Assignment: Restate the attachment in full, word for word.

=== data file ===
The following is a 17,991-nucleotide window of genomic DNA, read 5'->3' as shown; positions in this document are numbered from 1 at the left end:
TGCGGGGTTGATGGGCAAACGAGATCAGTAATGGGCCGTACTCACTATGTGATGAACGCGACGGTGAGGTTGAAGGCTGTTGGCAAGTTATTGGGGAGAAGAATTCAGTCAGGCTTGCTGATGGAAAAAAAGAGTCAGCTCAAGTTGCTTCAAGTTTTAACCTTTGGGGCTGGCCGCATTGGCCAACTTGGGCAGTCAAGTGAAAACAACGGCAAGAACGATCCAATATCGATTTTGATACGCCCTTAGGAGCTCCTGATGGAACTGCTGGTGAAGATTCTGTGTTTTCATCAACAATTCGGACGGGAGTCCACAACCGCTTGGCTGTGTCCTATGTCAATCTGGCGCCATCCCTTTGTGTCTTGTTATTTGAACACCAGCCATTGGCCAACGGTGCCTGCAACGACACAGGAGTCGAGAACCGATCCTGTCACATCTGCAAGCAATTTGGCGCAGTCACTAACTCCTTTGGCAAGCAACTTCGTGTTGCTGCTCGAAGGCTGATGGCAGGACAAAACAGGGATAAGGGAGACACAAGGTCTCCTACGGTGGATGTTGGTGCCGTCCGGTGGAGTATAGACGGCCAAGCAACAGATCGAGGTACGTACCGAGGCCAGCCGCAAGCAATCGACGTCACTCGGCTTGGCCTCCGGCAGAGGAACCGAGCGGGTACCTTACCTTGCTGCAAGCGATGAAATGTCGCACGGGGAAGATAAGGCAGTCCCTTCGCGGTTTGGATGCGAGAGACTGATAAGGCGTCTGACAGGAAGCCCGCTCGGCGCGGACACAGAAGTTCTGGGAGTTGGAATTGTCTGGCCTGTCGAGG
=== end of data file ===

The following is a 17,991-nucleotide window of genomic DNA, read 5'->3' as shown; positions in this document are numbered from 1 at the left end:
TGCGGGGTTGATGGGCAAACGAGATCAGTAATGGGCCGTACTCACTATGTGATGAACGCGACGGTGAGGTTGAAGGCTGTTGGCAAGTTATTGGGGAGAAGAATTCAGTCAGGCTTGCTGATGGAAAAAAAGAGTCAGCTCAAGTTGCTTCAAGTTTTAACCTTTGGGGCTGGCCGCATTGGCCAACTTGGGCAGTCAAGTGAAAACAACGGCAAGAACGATCCAATATCGATTTTGATACGCCCTTAGGAGCTCCTGATGGAACTGCTGGTGAAGATTCTGTGTTTTCATCAACAATTCGGACGGGAGTCCACAACCGCTTGGCTGTGTCCTATGTCAATCTGGCGCCATCCCTTTGTGTCTTGTTATTTGAACACCAGCCATTGGCCAACGGTGCCTGCAACGACACAGGAGTCGAGAACCGATCCTGTCACATCTGCAAGCAATTTGGCGCAGTCACTAACTCCTTTGGCAAGCAACTTCGTGTTGCTGCTCGAAGGCTGATGGCAGGACAAAACAGGGATAAGGGAGACACAAGGTCTCCTACGGTGGATGTTGGTGCCGTCCGGTGGAGTATAGACGGCCAAGCAACAGATCGAGGTACGTACCGAGGCCAGCCGCAAGCAATCGACGTCACTCGGCTTGGCCTCCGGCAGAGGAACCGAGCGGGTACCTTACCTTGCTGCAAGCGATGAAATGTCGCACGGGGAAGATAAGGCAGTCCCTTCGCGGTTTGGATGCGAGAGACTGATAAGGCGTCTGACAGGAAGCCCGCTCGGCGCGGACACAGAAGTTCTGGGAGTTGGAATTGTCTGGCCTGTCGAGG